Every week, I document another dish that impressed and satiated me during my food adventures around New York City
It doesn’t seem like there has been much innovation in the local Vietnamese food scene. I think our options haven been so limited for so long that when modern Vietnamese restaurants open, the most innovative thing to do is to go back to tradition. Places like Bun-ker and Hanoi House have recently opened (or re-opened) and for the most part, they focus on authenticity which is very exciting and mostly new for New York Vietnamese standards.
Lucy’s Vietnamese Kitchen also focuses on tradition, but there are a few flourishes that make it very exciting and dare I say, totally innovative.
This tiny storefront (only one small communal table) sits in a still-changing area of Bushwick. It’s named for the grandmother of the young American-Vietnamese chef who grew up in the neighborhood.
You might recognize the Vietnamese staples like banh mi and pho, but there a few differences to what you might expect.
Let’s focus on the amazing pho. The warming soup here is actually completely vegetarian (until you add the brisket, which I will get to in a minute). Instead of the usual beef bones, this version is just as earthy and dark with shiitake mushrooms as the base and lots of savory spices like cinnamon, star anise, and ginger. It’s light and complex. The springy rice noodles pick up those intense flavors.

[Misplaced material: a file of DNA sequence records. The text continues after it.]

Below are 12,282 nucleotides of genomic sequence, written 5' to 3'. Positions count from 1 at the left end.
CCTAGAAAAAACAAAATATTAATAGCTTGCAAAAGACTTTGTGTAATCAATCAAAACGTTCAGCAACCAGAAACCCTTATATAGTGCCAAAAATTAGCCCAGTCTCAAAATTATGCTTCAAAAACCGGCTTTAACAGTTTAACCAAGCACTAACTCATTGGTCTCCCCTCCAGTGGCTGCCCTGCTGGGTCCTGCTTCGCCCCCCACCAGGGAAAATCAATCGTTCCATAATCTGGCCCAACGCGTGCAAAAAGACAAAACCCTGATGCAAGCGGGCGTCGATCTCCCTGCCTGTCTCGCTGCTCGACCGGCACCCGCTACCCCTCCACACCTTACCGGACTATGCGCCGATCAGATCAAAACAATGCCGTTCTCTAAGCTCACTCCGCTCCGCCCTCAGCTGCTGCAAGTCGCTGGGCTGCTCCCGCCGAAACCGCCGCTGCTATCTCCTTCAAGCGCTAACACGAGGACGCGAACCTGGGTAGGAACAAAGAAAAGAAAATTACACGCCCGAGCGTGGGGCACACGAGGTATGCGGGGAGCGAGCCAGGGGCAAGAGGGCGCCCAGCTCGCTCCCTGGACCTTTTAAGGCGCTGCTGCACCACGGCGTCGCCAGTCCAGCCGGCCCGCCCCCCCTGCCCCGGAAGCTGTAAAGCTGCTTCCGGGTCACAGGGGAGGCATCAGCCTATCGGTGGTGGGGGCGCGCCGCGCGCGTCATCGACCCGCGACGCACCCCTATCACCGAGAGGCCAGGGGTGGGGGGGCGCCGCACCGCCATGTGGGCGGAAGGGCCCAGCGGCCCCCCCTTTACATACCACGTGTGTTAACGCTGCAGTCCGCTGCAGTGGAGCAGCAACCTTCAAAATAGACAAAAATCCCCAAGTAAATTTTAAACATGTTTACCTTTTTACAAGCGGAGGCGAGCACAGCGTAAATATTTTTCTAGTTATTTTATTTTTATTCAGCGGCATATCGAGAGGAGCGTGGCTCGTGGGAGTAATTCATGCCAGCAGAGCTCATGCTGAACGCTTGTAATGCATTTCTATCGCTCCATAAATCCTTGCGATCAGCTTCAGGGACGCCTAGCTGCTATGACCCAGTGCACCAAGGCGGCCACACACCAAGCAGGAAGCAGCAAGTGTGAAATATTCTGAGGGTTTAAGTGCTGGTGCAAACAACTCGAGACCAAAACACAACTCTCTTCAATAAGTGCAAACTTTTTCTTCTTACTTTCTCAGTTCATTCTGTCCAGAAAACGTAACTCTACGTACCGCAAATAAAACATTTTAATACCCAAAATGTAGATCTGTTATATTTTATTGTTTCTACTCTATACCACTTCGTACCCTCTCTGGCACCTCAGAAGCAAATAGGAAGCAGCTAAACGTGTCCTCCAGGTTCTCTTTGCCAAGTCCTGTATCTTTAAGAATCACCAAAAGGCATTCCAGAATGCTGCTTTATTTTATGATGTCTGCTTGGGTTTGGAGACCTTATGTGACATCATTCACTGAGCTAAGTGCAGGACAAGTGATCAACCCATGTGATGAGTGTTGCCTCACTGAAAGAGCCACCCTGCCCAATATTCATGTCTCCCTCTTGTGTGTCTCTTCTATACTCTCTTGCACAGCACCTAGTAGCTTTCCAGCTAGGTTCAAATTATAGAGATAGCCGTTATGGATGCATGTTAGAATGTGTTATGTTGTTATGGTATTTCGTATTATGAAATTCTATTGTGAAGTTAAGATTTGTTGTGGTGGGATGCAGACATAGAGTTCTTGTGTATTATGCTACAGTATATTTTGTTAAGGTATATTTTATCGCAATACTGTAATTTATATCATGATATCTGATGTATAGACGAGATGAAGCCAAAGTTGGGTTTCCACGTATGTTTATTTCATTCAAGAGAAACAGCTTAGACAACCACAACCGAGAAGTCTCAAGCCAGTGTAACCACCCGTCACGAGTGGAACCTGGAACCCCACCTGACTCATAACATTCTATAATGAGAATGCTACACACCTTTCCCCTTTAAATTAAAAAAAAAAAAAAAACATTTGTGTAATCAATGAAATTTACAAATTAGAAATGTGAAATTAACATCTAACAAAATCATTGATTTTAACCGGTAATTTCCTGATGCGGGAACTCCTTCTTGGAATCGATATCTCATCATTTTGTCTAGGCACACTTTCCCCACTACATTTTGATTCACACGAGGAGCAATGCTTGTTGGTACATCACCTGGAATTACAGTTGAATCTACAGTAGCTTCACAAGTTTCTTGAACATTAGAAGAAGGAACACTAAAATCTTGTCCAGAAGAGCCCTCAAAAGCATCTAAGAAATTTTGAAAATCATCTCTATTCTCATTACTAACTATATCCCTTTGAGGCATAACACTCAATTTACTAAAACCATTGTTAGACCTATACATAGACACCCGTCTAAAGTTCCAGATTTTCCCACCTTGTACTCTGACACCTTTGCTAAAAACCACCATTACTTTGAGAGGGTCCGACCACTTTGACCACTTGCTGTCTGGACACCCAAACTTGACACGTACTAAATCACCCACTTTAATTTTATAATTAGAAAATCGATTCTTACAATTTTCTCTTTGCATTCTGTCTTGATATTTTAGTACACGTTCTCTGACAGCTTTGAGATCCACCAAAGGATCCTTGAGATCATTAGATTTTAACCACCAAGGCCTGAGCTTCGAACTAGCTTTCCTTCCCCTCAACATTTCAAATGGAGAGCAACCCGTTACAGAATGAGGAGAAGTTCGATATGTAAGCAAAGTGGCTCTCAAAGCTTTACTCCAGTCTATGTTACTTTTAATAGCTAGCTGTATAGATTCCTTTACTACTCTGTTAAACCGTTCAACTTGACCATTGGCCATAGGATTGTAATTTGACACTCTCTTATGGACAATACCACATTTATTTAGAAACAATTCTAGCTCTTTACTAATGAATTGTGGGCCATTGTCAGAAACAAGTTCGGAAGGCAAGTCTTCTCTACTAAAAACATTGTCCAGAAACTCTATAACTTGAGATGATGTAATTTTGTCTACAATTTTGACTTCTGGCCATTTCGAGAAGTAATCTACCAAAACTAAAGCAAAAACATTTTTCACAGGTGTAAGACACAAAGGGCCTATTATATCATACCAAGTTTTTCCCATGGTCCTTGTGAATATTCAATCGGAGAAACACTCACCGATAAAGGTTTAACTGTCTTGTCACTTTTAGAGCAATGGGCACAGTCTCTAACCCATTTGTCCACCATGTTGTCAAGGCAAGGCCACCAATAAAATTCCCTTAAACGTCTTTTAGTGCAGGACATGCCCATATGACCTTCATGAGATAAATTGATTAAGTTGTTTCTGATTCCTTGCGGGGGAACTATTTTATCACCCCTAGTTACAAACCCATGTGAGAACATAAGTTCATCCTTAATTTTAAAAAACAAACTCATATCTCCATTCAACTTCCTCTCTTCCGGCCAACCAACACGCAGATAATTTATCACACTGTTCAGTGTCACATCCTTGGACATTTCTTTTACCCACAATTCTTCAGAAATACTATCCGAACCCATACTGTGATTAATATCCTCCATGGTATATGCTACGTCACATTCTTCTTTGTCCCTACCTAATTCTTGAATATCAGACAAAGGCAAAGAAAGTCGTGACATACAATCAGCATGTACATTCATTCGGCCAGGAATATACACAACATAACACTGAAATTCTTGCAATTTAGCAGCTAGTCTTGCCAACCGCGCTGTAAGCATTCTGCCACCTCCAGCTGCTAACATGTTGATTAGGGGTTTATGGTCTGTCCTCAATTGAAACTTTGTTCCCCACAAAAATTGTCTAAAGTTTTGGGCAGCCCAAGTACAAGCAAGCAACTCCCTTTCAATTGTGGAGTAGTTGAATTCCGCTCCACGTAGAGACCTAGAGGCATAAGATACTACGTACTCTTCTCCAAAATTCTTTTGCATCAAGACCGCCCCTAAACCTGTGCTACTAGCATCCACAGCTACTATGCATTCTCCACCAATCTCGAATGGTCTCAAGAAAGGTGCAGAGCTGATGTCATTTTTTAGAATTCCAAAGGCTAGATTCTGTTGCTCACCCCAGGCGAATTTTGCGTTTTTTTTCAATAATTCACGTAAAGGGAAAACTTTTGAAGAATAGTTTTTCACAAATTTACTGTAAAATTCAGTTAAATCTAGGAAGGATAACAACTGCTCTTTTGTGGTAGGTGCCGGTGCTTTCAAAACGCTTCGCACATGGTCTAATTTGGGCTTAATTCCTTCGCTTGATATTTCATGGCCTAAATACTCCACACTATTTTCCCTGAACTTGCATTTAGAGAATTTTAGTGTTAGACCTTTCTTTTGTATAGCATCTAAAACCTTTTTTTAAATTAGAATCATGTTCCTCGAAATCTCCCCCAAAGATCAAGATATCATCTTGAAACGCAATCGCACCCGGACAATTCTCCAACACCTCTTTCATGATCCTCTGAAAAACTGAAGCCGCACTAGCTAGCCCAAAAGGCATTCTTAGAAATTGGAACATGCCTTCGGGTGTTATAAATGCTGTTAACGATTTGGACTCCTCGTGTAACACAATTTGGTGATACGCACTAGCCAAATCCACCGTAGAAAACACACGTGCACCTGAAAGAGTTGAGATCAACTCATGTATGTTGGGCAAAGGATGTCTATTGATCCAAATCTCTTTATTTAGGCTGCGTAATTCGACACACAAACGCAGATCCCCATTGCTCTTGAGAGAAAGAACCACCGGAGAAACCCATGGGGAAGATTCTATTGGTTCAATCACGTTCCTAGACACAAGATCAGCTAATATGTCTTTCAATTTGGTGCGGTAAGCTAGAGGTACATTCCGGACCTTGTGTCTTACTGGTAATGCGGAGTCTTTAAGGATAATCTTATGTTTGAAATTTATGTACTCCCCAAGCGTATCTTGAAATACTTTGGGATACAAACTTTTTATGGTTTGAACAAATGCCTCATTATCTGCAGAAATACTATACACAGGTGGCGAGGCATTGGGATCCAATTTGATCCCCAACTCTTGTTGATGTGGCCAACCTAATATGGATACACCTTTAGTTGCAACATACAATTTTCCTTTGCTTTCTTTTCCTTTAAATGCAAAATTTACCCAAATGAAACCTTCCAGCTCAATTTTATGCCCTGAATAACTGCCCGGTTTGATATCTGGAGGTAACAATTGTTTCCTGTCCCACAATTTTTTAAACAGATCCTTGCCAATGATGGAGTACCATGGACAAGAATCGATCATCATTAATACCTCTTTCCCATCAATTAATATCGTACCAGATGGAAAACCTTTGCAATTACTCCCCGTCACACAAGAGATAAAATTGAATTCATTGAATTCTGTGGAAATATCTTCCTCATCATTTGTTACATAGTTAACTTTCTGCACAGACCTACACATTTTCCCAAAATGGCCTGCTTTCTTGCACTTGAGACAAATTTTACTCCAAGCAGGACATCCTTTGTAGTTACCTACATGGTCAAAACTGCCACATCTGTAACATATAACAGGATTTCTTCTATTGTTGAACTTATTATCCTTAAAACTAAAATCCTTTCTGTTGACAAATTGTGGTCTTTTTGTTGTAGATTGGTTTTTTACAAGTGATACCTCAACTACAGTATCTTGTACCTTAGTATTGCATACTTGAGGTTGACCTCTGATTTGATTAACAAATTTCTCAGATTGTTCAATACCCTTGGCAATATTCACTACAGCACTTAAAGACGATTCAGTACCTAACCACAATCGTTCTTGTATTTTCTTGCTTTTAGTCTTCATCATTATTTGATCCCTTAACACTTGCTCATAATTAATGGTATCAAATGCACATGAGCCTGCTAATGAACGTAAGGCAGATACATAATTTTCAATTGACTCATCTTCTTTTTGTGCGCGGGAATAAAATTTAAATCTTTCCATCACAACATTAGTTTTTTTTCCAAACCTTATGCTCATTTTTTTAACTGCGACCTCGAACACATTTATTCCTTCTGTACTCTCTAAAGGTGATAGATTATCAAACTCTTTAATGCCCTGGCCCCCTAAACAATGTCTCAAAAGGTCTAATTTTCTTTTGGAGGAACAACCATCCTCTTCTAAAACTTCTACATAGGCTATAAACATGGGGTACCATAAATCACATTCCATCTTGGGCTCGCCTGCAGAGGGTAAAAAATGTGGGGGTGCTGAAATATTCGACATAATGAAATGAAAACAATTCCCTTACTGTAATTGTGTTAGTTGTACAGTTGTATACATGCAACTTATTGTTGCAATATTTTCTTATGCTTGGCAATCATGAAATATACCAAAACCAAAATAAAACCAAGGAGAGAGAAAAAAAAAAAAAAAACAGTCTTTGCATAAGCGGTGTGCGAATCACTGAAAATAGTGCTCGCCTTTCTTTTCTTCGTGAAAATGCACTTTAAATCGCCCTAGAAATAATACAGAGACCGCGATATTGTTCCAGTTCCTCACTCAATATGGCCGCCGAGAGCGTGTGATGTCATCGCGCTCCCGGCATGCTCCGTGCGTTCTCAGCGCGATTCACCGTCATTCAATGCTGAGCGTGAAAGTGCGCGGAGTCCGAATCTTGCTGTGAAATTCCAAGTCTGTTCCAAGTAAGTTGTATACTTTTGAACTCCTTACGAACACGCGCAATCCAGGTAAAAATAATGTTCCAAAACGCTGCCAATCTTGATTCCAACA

Just in case you were worried I was going to write about two vegetarian dishes in a row, my recommendation is to get this soup topped with the 14 hour wood-smoked brisket. It’s a nod to American style barbecue. The beef has charred pepper edges and soft tasty fat nuggets. It’s an awesome spin on this somewhat traditional dish.
Leave it to the hipsters of Bushwick (along with traditional grandma recipes) to turn Vietnamese pho on its head. Imagine an all vegetarian stock with smoky Texas-like brisket in a tiny little Vietnamese shop. Innovation has arrived. Price: $12
|LUCY’S VIETNAMESE KITCHEN|
|262 Irving Avenue (between Bleecker Street and Menahan Street),